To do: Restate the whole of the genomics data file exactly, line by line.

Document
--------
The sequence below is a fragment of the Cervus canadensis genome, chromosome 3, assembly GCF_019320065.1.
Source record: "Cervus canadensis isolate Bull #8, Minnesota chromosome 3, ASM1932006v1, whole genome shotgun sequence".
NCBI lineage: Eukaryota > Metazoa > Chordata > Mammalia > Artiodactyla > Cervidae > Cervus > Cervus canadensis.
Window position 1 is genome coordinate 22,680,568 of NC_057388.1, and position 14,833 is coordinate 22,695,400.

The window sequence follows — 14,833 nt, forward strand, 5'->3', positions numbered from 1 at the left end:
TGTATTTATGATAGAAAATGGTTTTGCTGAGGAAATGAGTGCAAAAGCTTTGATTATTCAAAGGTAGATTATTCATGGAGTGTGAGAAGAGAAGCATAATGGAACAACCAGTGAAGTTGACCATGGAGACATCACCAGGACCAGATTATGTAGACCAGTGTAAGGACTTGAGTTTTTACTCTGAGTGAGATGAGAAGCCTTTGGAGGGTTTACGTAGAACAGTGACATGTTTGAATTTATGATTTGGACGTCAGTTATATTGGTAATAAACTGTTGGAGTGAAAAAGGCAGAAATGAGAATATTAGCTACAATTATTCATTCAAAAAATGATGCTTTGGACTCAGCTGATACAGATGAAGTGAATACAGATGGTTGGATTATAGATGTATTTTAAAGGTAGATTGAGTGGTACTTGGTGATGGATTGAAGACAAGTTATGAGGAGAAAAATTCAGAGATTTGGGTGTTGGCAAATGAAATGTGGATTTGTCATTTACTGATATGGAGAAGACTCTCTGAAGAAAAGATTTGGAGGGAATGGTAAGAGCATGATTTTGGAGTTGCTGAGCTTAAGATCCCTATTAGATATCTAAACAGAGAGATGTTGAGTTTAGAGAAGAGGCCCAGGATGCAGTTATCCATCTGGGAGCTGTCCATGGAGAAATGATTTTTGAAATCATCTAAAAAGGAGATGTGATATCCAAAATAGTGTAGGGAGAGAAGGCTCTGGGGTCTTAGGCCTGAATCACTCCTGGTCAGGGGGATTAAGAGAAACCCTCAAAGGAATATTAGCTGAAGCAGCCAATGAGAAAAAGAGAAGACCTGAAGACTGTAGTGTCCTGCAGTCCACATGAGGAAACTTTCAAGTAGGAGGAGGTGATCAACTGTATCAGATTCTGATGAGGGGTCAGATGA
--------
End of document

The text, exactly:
The sequence below is a fragment of the Cervus canadensis genome, chromosome 3, assembly GCF_019320065.1.
Source record: "Cervus canadensis isolate Bull #8, Minnesota chromosome 3, ASM1932006v1, whole genome shotgun sequence".
NCBI lineage: Eukaryota > Metazoa > Chordata > Mammalia > Artiodactyla > Cervidae > Cervus > Cervus canadensis.
Window position 1 is genome coordinate 22,680,568 of NC_057388.1, and position 14,833 is coordinate 22,695,400.

The window sequence follows — 14,833 nt, forward strand, 5'->3', positions numbered from 1 at the left end:
TGTATTTATGATAGAAAATGGTTTTGCTGAGGAAATGAGTGCAAAAGCTTTGATTATTCAAAGGTAGATTATTCATGGAGTGTGAGAAGAGAAGCATAATGGAACAACCAGTGAAGTTGACCATGGAGACATCACCAGGACCAGATTATGTAGACCAGTGTAAGGACTTGAGTTTTTACTCTGAGTGAGATGAGAAGCCTTTGGAGGGTTTACGTAGAACAGTGACATGTTTGAATTTATGATTTGGACGTCAGTTATATTGGTAATAAACTGTTGGAGTGAAAAAGGCAGAAATGAGAATATTAGCTACAATTATTCATTCAAAAAATGATGCTTTGGACTCAGCTGATACAGATGAAGTGAATACAGATGGTTGGATTATAGATGTATTTTAAAGGTAGATTGAGTGGTACTTGGTGATGGATTGAAGACAAGTTATGAGGAGAAAAATTCAGAGATTTGGGTGTTGGCAAATGAAATGTGGATTTGTCATTTACTGATATGGAGAAGACTCTCTGAAGAAAAGATTTGGAGGGAATGGTAAGAGCATGATTTTGGAGTTGCTGAGCTTAAGATCCCTATTAGATATCTAAACAGAGAGATGTTGAGTTTAGAGAAGAGGCCCAGGATGCAGTTATCCATCTGGGAGCTGTCCATGGAGAAATGATTTTTGAAATCATCTAAAAAGGAGATGTGATATCCAAAATAGTGTAGGGAGAGAAGGCTCTGGGGTCTTAGGCCTGAATCACTCCTGGTCAGGGGGATTAAGAGAAACCCTCAAAGGAATATTAGCTGAAGCAGCCAATGAGAAAAAGAGAAGACCTGAAGACTGTAGTGTCCTGCAGTCCACATGAGGAAACTTTCAAGTAGGAGGAGGTGATCAACTGTATCAGATTCTGATGAGGGGTCAGATGA